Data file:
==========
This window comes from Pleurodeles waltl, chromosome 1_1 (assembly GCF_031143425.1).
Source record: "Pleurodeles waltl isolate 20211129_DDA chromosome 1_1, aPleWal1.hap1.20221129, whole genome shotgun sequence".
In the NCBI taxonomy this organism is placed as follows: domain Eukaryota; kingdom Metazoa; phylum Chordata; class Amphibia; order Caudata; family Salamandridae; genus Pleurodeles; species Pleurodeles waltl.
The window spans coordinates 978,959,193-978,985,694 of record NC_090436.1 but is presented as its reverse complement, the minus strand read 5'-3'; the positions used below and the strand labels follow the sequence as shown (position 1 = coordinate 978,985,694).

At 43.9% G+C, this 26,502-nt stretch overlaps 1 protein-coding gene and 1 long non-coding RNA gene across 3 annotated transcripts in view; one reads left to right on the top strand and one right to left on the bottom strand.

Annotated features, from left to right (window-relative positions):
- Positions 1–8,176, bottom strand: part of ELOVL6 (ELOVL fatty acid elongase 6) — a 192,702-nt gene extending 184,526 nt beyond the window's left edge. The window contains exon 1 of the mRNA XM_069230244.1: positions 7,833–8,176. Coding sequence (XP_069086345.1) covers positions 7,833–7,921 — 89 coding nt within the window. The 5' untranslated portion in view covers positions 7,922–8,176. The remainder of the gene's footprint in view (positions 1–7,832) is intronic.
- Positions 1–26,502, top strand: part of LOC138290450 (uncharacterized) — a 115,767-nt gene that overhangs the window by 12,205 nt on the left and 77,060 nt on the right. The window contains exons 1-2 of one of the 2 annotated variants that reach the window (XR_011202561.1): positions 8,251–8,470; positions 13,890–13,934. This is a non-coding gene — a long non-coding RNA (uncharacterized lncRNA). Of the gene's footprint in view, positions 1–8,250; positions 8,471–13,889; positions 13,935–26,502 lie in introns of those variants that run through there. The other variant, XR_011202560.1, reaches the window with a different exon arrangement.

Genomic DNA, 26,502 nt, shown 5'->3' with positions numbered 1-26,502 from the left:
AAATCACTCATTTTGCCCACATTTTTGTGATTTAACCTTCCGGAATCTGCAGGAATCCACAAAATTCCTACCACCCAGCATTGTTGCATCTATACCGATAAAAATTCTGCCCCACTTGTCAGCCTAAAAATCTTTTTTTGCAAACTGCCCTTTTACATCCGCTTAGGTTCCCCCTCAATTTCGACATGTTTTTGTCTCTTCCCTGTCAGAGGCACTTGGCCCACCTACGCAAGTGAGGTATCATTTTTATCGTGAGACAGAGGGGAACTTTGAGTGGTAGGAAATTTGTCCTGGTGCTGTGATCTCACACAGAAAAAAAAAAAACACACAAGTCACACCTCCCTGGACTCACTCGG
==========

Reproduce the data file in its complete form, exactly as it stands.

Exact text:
This window comes from Pleurodeles waltl, chromosome 1_1 (assembly GCF_031143425.1).
Source record: "Pleurodeles waltl isolate 20211129_DDA chromosome 1_1, aPleWal1.hap1.20221129, whole genome shotgun sequence".
In the NCBI taxonomy this organism is placed as follows: domain Eukaryota; kingdom Metazoa; phylum Chordata; class Amphibia; order Caudata; family Salamandridae; genus Pleurodeles; species Pleurodeles waltl.
The window spans coordinates 978,959,193-978,985,694 of record NC_090436.1 but is presented as its reverse complement, the minus strand read 5'-3'; the positions used below and the strand labels follow the sequence as shown (position 1 = coordinate 978,985,694).

At 43.9% G+C, this 26,502-nt stretch overlaps 1 protein-coding gene and 1 long non-coding RNA gene across 3 annotated transcripts in view; one reads left to right on the top strand and one right to left on the bottom strand.

Annotated features, from left to right (window-relative positions):
- Positions 1–8,176, bottom strand: part of ELOVL6 (ELOVL fatty acid elongase 6) — a 192,702-nt gene extending 184,526 nt beyond the window's left edge. The window contains exon 1 of the mRNA XM_069230244.1: positions 7,833–8,176. Coding sequence (XP_069086345.1) covers positions 7,833–7,921 — 89 coding nt within the window. The 5' untranslated portion in view covers positions 7,922–8,176. The remainder of the gene's footprint in view (positions 1–7,832) is intronic.
- Positions 1–26,502, top strand: part of LOC138290450 (uncharacterized) — a 115,767-nt gene that overhangs the window by 12,205 nt on the left and 77,060 nt on the right. The window contains exons 1-2 of one of the 2 annotated variants that reach the window (XR_011202561.1): positions 8,251–8,470; positions 13,890–13,934. This is a non-coding gene — a long non-coding RNA (uncharacterized lncRNA). Of the gene's footprint in view, positions 1–8,250; positions 8,471–13,889; positions 13,935–26,502 lie in introns of those variants that run through there. The other variant, XR_011202560.1, reaches the window with a different exon arrangement.

Genomic DNA, 26,502 nt, shown 5'->3' with positions numbered 1-26,502 from the left:
AAATCACTCATTTTGCCCACATTTTTGTGATTTAACCTTCCGGAATCTGCAGGAATCCACAAAATTCCTACCACCCAGCATTGTTGCATCTATACCGATAAAAATTCTGCCCCACTTGTCAGCCTAAAAATCTTTTTTTGCAAACTGCCCTTTTACATCCGCTTAGGTTCCCCCTCAATTTCGACATGTTTTTGTCTCTTCCCTGTCAGAGGCACTTGGCCCACCTACGCAAGTGAGGTATCATTTTTATCGTGAGACAGAGGGGAACTTTGAGTGGTAGGAAATTTGTCCTGGTGCTGTGATCTCACACAGAAAAAAAAAAAACACACAAGTCACACCTCCCTGGACTCACTCGG